However, in built-in mail application for iDevices, the email address and password will be sent in base64 form to https://m.hotmail.com/Microsoft-Server-ActiveSync. The value of this base64 is sent to the parameter Authorization as shown below:
Figure 5: Login via Built-in Mail Application via iDevices
Please note that the plaintext value of base64 consists of email_address:User’s_Password. So, if the victim’s email is email@example.com and the pass used is xyz, then the plaintext value is firstname.lastname@example.org:xyz.
Moreover, after the user logged in, Microsoft will actively check the conformity between an email address and password used by the user by re-doing the synchronization with their server. In this matter, Microsoft will send back the data to https://blu407-m.hotmail.com/Microsoft-Server-ActiveSync?User=<email_address>&DeviceID=<User’s_Device_ID>&DeviceType=<User’s_Device_Type>&Cmd=Ping accompanied by the base64 value explained earlier. For example:
Figure 6: Full Request from Microsoft to Server
As we can see, the following are a few summaries regarding the figure 2:
2.4.1. POST Method is sent to https://blu407-m.hotmail.com/. It should be noted that “blu407” can be replaced by blu408, snt405, or bay404;
Figure 7: Random Location of the URL
2.4.2. User as a parameter for the user’s email address;
2.4.3. DeviceID as an identity marker from iDevice used by the user;
2.4.4. Authorization as determinant parameter for model data items containing email address and pass of the user;
2.4.5. Basic in this term acts as a parameter which determines that the data submission such as email and a password is converted to base64 form.
There is also some additional information from the points:
- Cookies is not a big deal in terms of session for an Attacker so they still can use the active cookies to access other user email. In other words, cookies generated from the login process through the built-in mail application is not identical against an email and also the password used at certain times;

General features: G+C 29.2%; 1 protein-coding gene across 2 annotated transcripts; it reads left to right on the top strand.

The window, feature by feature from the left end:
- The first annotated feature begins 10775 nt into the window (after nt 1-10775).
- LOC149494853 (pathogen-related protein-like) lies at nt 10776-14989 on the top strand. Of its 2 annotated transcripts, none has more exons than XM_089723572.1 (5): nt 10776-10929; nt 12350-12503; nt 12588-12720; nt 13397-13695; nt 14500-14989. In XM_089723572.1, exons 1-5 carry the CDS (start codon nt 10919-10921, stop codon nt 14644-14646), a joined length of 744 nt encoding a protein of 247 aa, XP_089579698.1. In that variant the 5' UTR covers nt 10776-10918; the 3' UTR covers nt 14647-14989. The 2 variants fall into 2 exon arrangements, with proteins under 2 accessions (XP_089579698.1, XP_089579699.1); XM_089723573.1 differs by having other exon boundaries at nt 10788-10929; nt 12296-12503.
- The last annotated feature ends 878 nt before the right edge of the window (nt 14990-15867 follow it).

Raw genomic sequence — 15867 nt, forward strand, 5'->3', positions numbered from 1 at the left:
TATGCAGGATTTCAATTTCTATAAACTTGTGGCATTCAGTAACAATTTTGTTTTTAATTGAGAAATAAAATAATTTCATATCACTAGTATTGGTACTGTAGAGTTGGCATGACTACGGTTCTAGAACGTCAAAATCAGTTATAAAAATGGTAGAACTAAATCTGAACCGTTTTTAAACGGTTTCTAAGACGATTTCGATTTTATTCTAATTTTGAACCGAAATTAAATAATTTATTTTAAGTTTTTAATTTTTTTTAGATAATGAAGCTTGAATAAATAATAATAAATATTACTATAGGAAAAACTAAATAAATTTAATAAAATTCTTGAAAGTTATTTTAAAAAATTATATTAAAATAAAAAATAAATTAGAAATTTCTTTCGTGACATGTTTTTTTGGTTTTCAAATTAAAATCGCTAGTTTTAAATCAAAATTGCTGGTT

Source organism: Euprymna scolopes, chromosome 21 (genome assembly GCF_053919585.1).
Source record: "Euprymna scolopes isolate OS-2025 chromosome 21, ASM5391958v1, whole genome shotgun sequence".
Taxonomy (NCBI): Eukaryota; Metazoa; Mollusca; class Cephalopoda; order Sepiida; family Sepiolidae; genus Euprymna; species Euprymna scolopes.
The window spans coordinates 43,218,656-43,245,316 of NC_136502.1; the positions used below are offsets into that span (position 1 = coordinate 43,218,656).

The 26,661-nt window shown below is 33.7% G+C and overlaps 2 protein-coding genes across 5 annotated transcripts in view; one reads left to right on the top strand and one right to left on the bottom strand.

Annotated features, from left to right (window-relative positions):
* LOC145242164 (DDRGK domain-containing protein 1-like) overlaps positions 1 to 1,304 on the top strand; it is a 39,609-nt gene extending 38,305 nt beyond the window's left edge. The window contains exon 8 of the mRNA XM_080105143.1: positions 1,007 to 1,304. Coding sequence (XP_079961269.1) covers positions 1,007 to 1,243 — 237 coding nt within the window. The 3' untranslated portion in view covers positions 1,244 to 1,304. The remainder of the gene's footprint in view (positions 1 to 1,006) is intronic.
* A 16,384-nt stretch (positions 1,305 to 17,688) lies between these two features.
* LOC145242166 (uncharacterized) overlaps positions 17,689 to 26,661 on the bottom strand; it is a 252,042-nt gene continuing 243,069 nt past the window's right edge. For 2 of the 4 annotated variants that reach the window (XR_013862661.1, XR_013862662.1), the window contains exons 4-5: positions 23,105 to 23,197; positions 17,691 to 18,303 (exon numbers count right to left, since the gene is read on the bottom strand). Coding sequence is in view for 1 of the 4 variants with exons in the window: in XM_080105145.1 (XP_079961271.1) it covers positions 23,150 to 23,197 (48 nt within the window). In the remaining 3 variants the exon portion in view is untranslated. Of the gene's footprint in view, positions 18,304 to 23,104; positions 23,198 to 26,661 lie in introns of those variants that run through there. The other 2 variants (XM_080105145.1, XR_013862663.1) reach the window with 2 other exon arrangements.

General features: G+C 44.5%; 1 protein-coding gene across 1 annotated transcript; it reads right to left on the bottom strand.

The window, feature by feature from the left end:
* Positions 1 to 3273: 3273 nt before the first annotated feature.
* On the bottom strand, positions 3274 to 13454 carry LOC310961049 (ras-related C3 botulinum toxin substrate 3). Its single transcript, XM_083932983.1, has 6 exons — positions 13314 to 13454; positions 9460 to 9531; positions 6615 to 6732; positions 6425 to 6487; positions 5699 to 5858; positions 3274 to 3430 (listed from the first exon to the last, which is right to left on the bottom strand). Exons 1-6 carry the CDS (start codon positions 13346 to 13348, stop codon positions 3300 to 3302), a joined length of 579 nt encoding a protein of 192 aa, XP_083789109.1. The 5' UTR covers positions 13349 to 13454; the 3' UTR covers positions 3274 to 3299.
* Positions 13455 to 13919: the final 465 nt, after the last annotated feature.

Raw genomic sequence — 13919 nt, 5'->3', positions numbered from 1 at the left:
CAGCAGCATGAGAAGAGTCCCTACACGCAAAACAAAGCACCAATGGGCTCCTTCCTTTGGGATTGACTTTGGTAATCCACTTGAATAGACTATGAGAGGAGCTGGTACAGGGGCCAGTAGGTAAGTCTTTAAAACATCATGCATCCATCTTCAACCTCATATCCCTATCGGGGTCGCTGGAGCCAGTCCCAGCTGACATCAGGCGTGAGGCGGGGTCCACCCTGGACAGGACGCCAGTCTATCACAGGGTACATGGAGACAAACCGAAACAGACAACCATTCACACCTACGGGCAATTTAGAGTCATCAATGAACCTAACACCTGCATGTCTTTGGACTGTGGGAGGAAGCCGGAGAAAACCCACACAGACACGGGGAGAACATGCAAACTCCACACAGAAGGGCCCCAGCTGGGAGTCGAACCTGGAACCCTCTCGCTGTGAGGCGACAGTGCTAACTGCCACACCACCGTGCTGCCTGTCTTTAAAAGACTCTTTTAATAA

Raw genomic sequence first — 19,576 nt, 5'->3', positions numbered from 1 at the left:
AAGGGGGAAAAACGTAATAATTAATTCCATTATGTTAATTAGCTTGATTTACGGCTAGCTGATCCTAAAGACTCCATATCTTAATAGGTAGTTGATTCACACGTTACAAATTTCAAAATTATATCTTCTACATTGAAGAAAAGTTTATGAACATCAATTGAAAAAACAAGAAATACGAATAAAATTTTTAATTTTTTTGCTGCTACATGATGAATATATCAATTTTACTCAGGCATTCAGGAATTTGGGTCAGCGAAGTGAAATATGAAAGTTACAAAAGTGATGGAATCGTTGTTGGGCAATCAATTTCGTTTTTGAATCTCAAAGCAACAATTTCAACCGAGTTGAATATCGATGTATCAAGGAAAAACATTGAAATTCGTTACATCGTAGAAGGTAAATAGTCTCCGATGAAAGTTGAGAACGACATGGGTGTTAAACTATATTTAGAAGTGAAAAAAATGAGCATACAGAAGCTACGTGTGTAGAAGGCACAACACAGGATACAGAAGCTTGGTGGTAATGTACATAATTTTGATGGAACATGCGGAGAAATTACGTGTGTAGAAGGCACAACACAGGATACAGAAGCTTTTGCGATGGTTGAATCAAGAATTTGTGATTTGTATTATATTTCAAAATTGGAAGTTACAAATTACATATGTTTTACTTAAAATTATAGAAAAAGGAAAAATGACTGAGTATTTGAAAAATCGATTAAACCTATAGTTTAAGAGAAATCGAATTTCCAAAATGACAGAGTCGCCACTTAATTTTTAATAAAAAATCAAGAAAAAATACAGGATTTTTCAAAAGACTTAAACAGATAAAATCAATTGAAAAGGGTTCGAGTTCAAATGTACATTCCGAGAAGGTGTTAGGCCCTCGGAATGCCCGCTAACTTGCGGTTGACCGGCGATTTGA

- When the data of “Authorization Basic” containing the true value, the server will give a response as “Account has been migrated”. Otherwise, if the value is false, the server will give the response as “Authorization header has syntax error”;
Figure 8: Valid Response – Account has been Migrated
Figure 9: Invalid Response – Authorization Header has Syntax Error
- And as an important note, we have not tried this one in built-in mail application on Android Based Devices so we don’t know regarding the methods applied in login activity.
2.5. While Synchronization Feature Betray the Outlook Service
Why do we bring this picturesque title eventually? Simple, this is because Microsoft gives no limitations for every Brute Force Attack activities launched by the Attackers to accounts at Synchronization Feature. Moreover, Microsoft has only changed the format of email address and password that the User used to base64 encoding.
As a proof, we also try to conduct an attack to the account we used with 1.000 login attempts in less than 8 minutes with no stopping.
Note: It’s important to know that there’s nothing wrong with this synchronization feature. Basically, if this feature is able to block; in case there is a password dissimilarity (because the User has changed it legally), so what will happen is the authorized User won’t be able to login when they have a chance to change the ‘saved’ password in their built-in mail application. The problem is, the process of sending email address & password is sent in base64 format so it’ll be easily read and an Attacker would be able to do brute force attack to an account.
III. STEP TO REPRODUCE
3.1. The first step is login to the Attacker account on one of the iDevices. The purpose is gaining a request sent by the Microsoft to the server as explained in 2.4.1.;
3.2. Specify the targeted account as a “target” and prepare the lexicon allegedly used by the target as a password;
3.3. Change an entire format into base64 and specify the parameter from 3.1 to be brute;
Figure 10: Content of the Authorization – Brute Force Parameter Location
3.4. The final step is the Attacker has just to wait the generated status. Using the burp suite, a status with the length of 239-241 will indicate the failure, while the length of 994-999 is succeed.
Figure 11: Response of the Invalid Password – around 239 – 241 Length of Bytes
Figure 12: Brute Force Attack is Success – around 994 – 999 Length of Bytes
IV. RESPONSE FROM MICROSOFT
With the status of one of the world-biggest tech-company, Microsoft keeps fit with their commitment to response every reports of security gaps in less than 24 hours. In this term, approximately 8 hours after the report sent, Microsoft directly responds.
Figure 13: Response from Microsoft